Channelling Jane Austen

I am a mere

white middling Australian

male who likes,

among many other

non-masculine things,

to listen intently to

the voice of a woman

long deceased,

whose gentle satiric laughter

at the foibles and ways

of petulant humankind

can still be heard

across the distances

of history and place

in the exploratory words

of the fiction she wrote.


I like to think that

I am channelling Jane Austen.


I am getting inside her keen

and anthropological look at

what she saw and imagined

in her limited English world

of mannered characters,

women and men,

who lived their lives

with boundaries

and encumberments,

customs and

class distinctions,

that they never saw

as we do today:

we who look back

with the advantage of

Austen’s forensic eye

to see the sense

of being a person

in such a time,

in those estates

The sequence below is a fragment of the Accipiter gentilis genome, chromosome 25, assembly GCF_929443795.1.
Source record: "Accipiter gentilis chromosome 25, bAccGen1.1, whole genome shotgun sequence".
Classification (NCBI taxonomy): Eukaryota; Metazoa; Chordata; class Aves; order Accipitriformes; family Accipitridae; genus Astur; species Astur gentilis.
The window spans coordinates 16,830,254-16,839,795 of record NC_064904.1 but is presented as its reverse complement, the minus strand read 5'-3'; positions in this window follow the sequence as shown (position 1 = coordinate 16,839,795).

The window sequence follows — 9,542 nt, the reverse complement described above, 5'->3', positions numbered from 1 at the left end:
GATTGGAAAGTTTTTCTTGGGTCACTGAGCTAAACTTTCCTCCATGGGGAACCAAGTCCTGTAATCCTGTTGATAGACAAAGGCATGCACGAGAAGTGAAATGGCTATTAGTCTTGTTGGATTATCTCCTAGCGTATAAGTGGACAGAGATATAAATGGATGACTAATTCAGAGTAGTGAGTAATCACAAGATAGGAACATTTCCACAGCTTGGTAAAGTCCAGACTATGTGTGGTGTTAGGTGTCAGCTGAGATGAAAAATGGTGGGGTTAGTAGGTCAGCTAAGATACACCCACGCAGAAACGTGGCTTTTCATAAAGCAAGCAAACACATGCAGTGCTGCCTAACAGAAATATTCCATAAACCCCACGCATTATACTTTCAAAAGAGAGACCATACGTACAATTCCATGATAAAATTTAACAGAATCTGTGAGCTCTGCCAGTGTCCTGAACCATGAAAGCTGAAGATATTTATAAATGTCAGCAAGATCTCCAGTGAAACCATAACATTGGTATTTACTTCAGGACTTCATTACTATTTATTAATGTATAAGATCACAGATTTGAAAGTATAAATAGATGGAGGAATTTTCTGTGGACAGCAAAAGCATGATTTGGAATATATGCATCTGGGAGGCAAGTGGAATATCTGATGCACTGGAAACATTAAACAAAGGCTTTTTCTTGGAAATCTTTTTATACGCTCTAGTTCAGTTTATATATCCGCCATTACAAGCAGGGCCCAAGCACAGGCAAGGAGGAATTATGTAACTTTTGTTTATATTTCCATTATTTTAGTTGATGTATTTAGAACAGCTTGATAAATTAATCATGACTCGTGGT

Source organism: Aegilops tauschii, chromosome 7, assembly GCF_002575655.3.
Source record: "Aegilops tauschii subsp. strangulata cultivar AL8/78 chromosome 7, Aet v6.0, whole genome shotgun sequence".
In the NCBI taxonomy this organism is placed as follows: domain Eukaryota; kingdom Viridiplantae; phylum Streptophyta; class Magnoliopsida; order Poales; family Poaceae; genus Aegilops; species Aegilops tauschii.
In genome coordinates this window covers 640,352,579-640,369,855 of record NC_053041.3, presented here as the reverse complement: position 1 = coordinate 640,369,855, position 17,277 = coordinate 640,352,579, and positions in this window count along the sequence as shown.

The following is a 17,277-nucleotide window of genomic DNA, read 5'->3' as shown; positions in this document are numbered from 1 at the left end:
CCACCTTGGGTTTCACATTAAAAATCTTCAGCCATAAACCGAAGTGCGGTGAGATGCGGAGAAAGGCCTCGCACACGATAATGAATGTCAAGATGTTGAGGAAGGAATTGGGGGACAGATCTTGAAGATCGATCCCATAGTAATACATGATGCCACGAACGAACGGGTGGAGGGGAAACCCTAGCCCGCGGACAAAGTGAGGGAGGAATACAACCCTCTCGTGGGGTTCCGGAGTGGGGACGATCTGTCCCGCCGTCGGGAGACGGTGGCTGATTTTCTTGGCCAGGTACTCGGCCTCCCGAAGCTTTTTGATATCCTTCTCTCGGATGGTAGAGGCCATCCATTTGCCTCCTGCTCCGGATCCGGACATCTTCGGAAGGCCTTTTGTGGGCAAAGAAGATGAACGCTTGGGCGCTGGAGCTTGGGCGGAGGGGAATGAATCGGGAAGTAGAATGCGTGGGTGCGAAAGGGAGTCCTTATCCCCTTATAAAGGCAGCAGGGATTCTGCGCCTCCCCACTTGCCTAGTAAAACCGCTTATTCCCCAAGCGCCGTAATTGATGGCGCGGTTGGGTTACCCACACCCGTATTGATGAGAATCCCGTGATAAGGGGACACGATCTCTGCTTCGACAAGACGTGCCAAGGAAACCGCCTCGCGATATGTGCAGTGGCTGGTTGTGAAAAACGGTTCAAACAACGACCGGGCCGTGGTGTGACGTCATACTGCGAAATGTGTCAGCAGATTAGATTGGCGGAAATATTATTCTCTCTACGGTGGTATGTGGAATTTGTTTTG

and manors

that held captive

her characters and

their stories.


Yet, as I read and

think about these six

novels that sit

well worn and

thumbed on my shelf,

and still live

and breath into the

lungs of my thinking now,

I also see the humanness

and the core desires

that she fine-spun with words,

desires that I also share,

desires that still drive all of us

in our not-so-different foibles today.


Yes, I am channelling Austen.


I am connecting with

this woman who

never married

and had children

of her own,

and thus did not

fulfil the expected

social convention

of her times.


But that is the irony and

the laughter into

the face of time:

for she spurned her children

far beyond her mortal deck.


For she had the distant eye

outside the processes

that she could never share;

and as she looked in

and saw the intricacies,

ambiguities and pretenses

of all that were in the circles

and patterns of that

life that has now gone

to the grave of history,

she saw it as

few others could;

and not even Dickens

got inside what she saw

and heard what she heard.


I am channeling Jane,

as a friend of truth

and a truthful friend,

with grace and wit

and subtle charm,

who brings me a vision

of a long-gone world,

an alluring surface place

to which I am

strangely drawn.